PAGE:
Although it is safe to say that the vast majority of citizens are not abusers of animals there exist, nevertheless, people who are and who too often receive meaningless penalties for these heinous acts. This situation has pertained for centuries and it is only since the turn of the current one that we are witnessing some tiny steps of improvement along the road to higher standards of animal welfare and care.
In Canada, federal penalties have become much more severe monetarily for animal abuse. Provincially, Ontario and BC have raised their penalties as well but it is Quebec that is leading the pack with its proposed legislation that will classify animals in legal terms as the sentient beings that they are in fact. Such classification greatly enables the prosecution process.
Recently, animal welfare-related news coming from Tennessee in the United States gives reason for further optimism. On January 1, 2016, a statewide Animal Abuse Registry will come into effect, similar to the one that exists in New York City. The registry will be a public, online listing of anyone convicted of animal abuse in the state. First time offenders will remain on the Registry for two years after their conviction and that will go up to five years for subsequent convictions. The Registry will be a public record so that any shelter, rescue group or any member of the general public can look through the list on the website before finalizing an adoption or rehoming a pet. By naming abusers it is hoped that their access to animals will be curtailed, while this public shaming will further serve as a disincentive.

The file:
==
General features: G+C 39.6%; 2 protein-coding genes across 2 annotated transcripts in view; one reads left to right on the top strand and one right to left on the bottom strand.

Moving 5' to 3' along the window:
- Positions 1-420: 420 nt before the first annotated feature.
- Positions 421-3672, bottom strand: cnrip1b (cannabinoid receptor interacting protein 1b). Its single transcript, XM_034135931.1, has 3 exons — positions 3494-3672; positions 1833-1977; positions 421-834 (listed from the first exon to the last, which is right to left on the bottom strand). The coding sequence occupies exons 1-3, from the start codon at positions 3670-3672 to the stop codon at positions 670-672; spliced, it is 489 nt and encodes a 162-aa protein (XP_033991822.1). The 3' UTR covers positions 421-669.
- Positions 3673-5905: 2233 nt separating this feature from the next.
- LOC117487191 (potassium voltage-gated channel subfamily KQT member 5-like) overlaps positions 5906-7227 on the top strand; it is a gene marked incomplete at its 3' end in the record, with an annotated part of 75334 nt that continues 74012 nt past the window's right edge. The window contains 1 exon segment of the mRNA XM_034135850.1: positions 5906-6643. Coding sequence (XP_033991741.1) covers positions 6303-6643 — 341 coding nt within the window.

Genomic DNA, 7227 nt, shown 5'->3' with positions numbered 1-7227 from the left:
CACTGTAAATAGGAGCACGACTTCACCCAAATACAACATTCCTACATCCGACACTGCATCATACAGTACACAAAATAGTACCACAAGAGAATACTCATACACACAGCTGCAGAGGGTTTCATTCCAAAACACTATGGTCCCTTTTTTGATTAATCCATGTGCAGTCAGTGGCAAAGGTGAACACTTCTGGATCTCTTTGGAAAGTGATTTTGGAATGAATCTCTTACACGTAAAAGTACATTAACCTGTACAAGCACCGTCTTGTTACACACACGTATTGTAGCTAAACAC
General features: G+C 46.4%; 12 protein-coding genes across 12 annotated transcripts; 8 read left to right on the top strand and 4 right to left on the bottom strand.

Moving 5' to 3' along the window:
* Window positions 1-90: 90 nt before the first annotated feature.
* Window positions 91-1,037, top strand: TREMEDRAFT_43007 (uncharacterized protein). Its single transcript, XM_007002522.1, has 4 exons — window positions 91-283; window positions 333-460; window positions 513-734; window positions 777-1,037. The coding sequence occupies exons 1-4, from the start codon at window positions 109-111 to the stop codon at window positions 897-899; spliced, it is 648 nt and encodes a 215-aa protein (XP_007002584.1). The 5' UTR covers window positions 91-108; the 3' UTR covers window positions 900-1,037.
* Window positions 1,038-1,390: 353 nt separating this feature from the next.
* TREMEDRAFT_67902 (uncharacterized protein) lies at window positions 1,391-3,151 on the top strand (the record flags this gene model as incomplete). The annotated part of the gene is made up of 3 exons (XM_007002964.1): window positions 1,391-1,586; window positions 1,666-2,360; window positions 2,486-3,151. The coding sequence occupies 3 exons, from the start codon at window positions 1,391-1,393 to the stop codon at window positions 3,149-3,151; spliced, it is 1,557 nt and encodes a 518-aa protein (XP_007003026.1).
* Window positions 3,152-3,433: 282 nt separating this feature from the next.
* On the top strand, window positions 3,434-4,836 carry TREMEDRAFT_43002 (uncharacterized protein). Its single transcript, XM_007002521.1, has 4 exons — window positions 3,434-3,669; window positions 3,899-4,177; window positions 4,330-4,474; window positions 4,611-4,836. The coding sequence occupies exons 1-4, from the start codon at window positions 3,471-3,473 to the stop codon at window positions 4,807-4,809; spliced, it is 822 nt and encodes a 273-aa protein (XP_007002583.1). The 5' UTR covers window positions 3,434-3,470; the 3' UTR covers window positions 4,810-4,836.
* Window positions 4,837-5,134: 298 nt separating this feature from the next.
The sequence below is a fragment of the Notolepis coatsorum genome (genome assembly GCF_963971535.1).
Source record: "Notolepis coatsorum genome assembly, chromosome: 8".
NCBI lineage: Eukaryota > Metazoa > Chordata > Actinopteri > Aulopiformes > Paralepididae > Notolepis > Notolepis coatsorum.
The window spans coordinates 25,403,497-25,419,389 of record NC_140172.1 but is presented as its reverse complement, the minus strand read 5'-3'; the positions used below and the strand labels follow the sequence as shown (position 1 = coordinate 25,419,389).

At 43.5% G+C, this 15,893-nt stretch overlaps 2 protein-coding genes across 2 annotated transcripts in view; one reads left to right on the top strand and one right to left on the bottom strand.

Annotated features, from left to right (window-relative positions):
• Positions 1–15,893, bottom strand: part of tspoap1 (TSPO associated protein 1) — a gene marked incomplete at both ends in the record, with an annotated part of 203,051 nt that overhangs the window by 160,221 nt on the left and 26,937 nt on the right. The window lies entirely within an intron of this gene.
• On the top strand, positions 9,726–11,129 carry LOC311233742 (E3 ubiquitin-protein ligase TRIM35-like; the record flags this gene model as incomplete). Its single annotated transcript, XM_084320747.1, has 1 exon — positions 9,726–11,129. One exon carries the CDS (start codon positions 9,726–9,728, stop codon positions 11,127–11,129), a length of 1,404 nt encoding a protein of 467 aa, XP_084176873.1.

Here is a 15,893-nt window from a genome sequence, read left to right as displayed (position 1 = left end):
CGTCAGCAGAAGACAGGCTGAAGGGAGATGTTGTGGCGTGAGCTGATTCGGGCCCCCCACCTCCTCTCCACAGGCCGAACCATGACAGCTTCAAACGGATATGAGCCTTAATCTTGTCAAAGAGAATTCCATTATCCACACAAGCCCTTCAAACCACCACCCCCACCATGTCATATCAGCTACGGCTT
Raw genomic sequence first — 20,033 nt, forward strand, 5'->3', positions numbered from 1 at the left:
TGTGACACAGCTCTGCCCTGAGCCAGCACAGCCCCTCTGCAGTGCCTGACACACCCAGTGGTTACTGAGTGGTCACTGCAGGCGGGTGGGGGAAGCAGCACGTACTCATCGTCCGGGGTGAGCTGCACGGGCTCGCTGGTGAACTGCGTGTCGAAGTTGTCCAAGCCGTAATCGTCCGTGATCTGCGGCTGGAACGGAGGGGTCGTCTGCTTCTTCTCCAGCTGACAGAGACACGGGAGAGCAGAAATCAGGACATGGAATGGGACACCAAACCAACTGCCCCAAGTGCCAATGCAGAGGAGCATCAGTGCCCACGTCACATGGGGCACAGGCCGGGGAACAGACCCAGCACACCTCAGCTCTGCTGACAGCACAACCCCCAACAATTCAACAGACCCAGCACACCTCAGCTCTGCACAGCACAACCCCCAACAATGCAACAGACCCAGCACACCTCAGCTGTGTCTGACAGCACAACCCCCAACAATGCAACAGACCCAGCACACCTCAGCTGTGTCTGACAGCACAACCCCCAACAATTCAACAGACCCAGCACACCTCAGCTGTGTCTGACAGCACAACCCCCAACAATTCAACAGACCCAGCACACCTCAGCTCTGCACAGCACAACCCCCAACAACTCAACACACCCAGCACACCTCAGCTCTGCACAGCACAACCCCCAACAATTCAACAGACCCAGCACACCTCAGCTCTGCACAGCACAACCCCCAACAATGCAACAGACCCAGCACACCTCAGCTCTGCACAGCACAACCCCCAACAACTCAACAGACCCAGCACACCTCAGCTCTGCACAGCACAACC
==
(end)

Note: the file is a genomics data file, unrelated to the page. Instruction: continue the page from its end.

Some other jurisdictions have expressed interest to replicate this Registry; awareness is such a crucial factor in change of this kind. Please take a minute and email your MPP and MP about the Animal Abuse Registry. Deterrents like this should be nationwide.
Sandra Pady, Founder